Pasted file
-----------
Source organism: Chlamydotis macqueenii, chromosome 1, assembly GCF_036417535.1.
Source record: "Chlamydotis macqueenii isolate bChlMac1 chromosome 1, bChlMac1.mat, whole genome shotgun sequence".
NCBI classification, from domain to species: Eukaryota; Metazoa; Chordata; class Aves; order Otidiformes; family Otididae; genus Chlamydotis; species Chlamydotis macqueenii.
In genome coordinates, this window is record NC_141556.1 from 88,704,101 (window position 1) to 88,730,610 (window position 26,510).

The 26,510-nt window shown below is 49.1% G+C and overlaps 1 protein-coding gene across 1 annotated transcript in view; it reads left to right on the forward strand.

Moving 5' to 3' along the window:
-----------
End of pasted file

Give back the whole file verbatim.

Source organism: Chlamydotis macqueenii, chromosome 1, assembly GCF_036417535.1.
Source record: "Chlamydotis macqueenii isolate bChlMac1 chromosome 1, bChlMac1.mat, whole genome shotgun sequence".
NCBI classification, from domain to species: Eukaryota; Metazoa; Chordata; class Aves; order Otidiformes; family Otididae; genus Chlamydotis; species Chlamydotis macqueenii.
In genome coordinates, this window is record NC_141556.1 from 88,704,101 (window position 1) to 88,730,610 (window position 26,510).

The 26,510-nt window shown below is 49.1% G+C and overlaps 1 protein-coding gene across 1 annotated transcript in view; it reads left to right on the forward strand.

Moving 5' to 3' along the window: